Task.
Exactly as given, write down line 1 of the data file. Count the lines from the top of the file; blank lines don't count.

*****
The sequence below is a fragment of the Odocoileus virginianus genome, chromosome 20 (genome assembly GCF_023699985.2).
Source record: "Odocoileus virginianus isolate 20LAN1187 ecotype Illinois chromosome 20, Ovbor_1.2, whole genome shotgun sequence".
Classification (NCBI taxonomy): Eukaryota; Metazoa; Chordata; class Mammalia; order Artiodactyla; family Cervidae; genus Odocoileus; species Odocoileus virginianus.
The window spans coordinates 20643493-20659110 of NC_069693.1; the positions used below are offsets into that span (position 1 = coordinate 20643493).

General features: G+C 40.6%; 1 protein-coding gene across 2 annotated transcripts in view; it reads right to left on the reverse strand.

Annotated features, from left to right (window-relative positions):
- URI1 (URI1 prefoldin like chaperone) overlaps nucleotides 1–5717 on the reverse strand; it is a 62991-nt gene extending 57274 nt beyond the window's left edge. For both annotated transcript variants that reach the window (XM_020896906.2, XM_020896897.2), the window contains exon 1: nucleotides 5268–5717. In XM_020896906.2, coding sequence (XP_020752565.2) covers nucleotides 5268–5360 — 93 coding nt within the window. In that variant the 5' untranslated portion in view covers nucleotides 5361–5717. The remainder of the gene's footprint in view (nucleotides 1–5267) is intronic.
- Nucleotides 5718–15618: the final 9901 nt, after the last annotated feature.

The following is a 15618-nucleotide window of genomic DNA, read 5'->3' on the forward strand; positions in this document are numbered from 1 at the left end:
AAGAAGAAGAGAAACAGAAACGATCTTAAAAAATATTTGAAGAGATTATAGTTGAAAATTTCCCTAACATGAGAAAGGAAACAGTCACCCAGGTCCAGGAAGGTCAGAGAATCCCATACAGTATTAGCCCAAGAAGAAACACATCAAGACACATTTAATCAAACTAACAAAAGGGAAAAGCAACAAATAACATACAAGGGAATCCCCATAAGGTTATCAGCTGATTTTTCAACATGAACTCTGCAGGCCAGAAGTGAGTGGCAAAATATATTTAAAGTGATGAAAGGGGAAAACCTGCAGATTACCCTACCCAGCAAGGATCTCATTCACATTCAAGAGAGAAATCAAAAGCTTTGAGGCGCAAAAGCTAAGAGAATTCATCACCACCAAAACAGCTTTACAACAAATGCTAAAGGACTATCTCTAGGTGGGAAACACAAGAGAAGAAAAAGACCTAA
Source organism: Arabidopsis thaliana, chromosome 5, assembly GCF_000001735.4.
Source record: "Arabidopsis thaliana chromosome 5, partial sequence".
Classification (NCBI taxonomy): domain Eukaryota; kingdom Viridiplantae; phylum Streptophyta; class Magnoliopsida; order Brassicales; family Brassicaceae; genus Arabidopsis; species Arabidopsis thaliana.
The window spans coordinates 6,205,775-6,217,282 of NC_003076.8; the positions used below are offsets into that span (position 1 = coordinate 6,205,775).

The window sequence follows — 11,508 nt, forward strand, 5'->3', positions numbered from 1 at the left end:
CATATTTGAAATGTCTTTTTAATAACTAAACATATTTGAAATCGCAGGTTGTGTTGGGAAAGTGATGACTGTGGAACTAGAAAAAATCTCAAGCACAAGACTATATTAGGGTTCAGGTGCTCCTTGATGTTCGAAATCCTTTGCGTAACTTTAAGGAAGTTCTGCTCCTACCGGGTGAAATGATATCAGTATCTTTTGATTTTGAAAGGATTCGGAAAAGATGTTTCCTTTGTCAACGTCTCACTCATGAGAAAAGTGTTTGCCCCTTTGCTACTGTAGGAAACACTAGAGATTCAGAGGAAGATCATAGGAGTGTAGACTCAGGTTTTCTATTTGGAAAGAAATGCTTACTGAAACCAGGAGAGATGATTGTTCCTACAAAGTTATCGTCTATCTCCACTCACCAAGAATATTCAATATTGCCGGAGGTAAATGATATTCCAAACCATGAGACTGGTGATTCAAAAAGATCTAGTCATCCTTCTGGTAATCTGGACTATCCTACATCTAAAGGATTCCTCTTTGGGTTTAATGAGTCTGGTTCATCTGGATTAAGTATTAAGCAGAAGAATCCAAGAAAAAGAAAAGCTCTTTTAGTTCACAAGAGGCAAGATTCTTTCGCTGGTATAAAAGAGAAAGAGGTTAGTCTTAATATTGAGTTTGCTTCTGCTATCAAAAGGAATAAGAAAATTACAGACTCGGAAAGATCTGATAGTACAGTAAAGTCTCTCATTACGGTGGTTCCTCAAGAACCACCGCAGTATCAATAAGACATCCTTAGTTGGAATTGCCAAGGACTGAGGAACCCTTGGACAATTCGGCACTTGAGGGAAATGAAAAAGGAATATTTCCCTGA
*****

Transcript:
The sequence below is a fragment of the Odocoileus virginianus genome, chromosome 20 (genome assembly GCF_023699985.2).